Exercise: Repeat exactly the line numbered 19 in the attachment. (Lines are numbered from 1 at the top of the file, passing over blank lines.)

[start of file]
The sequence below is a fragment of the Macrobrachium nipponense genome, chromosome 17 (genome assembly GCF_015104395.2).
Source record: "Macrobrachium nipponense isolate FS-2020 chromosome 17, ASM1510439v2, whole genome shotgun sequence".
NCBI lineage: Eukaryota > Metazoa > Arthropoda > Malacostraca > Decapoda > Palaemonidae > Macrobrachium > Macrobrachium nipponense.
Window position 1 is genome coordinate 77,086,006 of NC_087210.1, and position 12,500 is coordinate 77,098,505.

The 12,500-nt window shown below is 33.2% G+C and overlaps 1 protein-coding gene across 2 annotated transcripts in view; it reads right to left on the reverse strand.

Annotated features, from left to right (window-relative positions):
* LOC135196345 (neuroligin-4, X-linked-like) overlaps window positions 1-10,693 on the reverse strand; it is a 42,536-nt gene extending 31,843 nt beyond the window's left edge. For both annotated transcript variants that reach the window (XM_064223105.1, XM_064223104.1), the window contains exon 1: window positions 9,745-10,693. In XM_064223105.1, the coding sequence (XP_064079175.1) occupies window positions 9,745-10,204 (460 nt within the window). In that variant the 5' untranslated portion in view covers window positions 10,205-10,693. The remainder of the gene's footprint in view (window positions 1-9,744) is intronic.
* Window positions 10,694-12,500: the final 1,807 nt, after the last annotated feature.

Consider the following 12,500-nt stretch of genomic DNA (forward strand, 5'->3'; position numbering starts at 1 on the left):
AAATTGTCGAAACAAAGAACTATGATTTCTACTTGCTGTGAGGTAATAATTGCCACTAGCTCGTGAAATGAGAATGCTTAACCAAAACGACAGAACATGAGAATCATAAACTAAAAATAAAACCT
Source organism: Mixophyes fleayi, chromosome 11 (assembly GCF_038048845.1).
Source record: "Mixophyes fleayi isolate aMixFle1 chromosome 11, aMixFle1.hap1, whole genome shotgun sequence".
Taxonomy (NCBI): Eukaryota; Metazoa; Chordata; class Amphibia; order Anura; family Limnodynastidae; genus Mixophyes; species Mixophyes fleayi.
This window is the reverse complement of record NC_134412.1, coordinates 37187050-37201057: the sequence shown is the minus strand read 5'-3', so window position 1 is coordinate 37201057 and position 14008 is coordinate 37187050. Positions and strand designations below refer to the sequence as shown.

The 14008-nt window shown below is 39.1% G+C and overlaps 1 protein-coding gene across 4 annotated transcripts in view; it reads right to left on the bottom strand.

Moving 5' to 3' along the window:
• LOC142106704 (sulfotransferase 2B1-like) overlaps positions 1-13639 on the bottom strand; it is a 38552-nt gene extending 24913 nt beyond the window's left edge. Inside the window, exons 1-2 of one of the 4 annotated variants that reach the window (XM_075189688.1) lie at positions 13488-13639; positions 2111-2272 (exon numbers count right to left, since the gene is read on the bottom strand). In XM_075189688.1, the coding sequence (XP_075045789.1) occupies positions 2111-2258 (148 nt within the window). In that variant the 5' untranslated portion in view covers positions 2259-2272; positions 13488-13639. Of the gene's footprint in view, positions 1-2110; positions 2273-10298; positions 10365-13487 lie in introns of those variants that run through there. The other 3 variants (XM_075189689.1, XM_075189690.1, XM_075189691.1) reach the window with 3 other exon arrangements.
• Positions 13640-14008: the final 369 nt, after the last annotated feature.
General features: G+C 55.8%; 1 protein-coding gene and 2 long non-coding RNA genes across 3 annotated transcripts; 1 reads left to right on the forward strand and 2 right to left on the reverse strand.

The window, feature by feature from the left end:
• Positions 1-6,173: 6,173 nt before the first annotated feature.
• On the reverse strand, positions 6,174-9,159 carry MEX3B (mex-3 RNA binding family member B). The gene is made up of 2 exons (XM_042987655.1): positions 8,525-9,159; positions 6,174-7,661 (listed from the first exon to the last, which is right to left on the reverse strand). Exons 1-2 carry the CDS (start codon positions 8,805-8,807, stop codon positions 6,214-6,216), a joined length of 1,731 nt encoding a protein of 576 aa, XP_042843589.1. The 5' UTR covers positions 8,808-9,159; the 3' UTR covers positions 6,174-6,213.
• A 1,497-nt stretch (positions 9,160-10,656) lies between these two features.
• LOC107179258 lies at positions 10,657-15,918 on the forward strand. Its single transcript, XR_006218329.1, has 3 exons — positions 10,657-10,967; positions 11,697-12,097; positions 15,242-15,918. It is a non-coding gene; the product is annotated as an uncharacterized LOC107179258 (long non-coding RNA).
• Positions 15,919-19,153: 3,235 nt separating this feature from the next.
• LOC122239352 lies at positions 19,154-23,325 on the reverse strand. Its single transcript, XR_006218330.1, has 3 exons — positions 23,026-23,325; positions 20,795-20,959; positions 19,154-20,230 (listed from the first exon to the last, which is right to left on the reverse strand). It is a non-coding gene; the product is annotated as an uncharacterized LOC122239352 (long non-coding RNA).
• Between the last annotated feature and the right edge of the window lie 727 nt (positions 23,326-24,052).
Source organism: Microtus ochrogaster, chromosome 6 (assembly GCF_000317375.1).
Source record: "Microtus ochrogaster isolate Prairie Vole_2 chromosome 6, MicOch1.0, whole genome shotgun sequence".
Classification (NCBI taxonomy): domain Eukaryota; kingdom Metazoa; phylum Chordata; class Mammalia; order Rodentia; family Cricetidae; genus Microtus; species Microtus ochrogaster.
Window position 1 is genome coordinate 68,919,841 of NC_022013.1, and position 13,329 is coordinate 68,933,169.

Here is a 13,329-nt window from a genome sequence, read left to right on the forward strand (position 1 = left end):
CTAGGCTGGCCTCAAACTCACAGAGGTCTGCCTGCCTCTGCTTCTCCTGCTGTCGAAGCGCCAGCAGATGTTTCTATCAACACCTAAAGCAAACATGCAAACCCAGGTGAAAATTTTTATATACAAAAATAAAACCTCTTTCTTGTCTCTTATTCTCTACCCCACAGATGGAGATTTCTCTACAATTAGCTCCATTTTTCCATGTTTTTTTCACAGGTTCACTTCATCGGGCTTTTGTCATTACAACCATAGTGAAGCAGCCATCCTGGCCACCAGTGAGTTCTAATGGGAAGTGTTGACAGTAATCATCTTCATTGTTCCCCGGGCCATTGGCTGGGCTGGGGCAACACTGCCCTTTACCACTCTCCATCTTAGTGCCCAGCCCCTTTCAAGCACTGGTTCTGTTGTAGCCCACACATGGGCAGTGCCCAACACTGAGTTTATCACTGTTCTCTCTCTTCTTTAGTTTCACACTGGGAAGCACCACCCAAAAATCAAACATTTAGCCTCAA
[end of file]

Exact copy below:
General features: G+C 55.8%; 1 protein-coding gene and 2 long non-coding RNA genes across 3 annotated transcripts; 1 reads left to right on the forward strand and 2 right to left on the reverse strand.